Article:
At the World Health Care Congress in Washington, D.C., Steven J. Corwin, M.D., president and CEO of NewYork-Presbyterian (NYP), said that telemedicine is the single healthcare innovation that he thinks has the best chance to turn around the troubling trends of rising costs and poor access.
Dr. Corwin, speaking to Susan Dentzer, president and CEO for the Network for Excellence in Health Innovation (NEHI), who asked him a series of questions in an informal chat session on April 30, explained how there are only some 7,000 child and adolescent psychiatrists in the country for the entire U.S. population. What Corwin and his NYP senior executive colleagues found out, as it relates to telehealth, is that child psychiatry can be done in school-based clinics with one remote psychiatrist as opposed to the patient going from place to place.
“When we first did telemedicine, I wondered if people would really accept it. But the reality is that the net promoter score of these interventions has been quite high. We have ER kiosks where the net promoter score is 95, and we have a [net promoter] score of 92 for [virtual] adolescent psychiatric services. So there has been wide acceptance, regardless of age,” Corwin said.
He noted that NYP has put OnDemand kiosks in some Walgreens’ locations to make sure that people who do not have broadband access could still get access to the telemedicine services. “And [similar] to rural America, in inner cities, there are connectivity problems as well. We wanted to narrow health disparities, not exasperate them,” he said.
Corwin recalled a recent story when a 35-year-old male, who never saw a doctor before and was afraid of going to one, was short of breath one day recently and assumed that it was from asthma or a cold, so he went to the drugstore to get cold medicine. The man saw an OnDemand kiosk in the store, decided to go into it, and ended up getting treated by an NYP ER doctor. As it turned out, the new patient had an elevated blood pressure of 220/120 as it became clear that he had congestive heart failure (CHF). After being treated by the ER physician, he started on the path to recovery. “He never would have gotten that care had he not gone to Walgreens. It was a telling story in how people access the healthcare system,” Corwin asserted.
Corwin noted that NYP made the decision to do telehealth regardless of physician reimbursement, feeling that reimbursement would eventually catch up to it. “Any system can be gamed. You can always say that the telehealth visit is the bait-and-switch and gets you into the system. My view is that telehealth will reduce the cost of care to the patient longitudinally, and reduce the cost to hospitals. But we don’t know the answer now [for sure]. We still need to demonstrate it.”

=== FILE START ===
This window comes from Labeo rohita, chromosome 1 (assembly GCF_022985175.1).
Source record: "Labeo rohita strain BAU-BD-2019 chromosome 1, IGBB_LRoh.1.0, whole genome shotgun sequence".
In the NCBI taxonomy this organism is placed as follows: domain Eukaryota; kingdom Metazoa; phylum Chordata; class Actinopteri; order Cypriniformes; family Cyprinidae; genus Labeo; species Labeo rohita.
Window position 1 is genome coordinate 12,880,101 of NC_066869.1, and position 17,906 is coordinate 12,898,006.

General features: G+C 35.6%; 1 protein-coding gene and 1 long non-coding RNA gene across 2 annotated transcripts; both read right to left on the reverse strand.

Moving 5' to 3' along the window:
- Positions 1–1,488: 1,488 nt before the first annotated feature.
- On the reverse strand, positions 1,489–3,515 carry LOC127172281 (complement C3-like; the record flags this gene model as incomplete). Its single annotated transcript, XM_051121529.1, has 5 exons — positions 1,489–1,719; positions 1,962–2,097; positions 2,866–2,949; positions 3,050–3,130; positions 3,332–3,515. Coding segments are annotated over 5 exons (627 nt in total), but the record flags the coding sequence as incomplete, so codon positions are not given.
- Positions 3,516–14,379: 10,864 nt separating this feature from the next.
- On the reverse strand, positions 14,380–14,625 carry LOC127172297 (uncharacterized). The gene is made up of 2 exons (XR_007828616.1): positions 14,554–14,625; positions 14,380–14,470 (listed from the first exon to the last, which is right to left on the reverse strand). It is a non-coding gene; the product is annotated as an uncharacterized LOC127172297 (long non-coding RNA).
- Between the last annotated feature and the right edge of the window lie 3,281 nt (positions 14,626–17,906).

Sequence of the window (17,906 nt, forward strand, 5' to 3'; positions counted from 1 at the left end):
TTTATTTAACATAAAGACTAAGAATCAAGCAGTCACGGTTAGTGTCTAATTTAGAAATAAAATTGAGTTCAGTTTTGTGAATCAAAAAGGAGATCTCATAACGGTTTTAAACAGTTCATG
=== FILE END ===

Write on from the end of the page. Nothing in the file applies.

So far, Corwin said that NYP doctors have embraced telemedicine, offering the example that using virtual care, a patient with CHF can complete a physician visit in five or six minutes. “And if you scale the visit appropriately, in terms of your associated personal, the physician doesn’t have to do medication reconciliation since it can be done by the pharmacist. There are social work issues that can be dealt with as well for patients with CHF. So for those issues, telemedicine is embraced here,” he said.
Corwin was also asked by Dentzer about other leading-edge innovations such as artificial intelligence (AI) and machine learning, to which he noted that 60 percent of NYP’s hospital expenses are labor costs, meaning there is an opportunity to use AI and machine learning to bring those costs down. But, Corwin asked, “What are the values we are placing into AI and machine learning? Will it aid humans or replace them? Are we dehumanizing or re-humanizing care?” “But,” he admitted, “If you don’t reduce labor expenses, you can’t get hospital costs down.”
Corwin was asked about machines already being able to read radiologist scans better than the average radiologist, to which he admitted that there will be less of a need for radiologists over time. For medical image transfers, for example, “we need less neuroradiologists because we can cover stroke in seven or eight different places. There is less of a need for pathologists, too. The physician need in this country will go down in that sense, but may go up in other areas like primary care,” he said.
In the hospital system, Corwin continued, a very productive person doing insurance clearances can do about 70 clearances per day. But NYP is working with a bot that can do one clearance every 90 seconds, 24/7, 365 days a year, with no sick or vacation time. “Where do those jobs go?” he asked. “We are having that discussion with 40,000 of our employees. And we have to have [those discussions]. If everyone thinks that [AI and machine learning] will take away from the work they do, it will be resisted. So we need to figure out a way in which jobs are persevered and new jobs created. That’s a responsibility for me.” To this point, Corwin mentioned that NYP has a cybersecurity academy in which it takes people who have been displaced from jobs in finance, and then trains them in cybersecurity.
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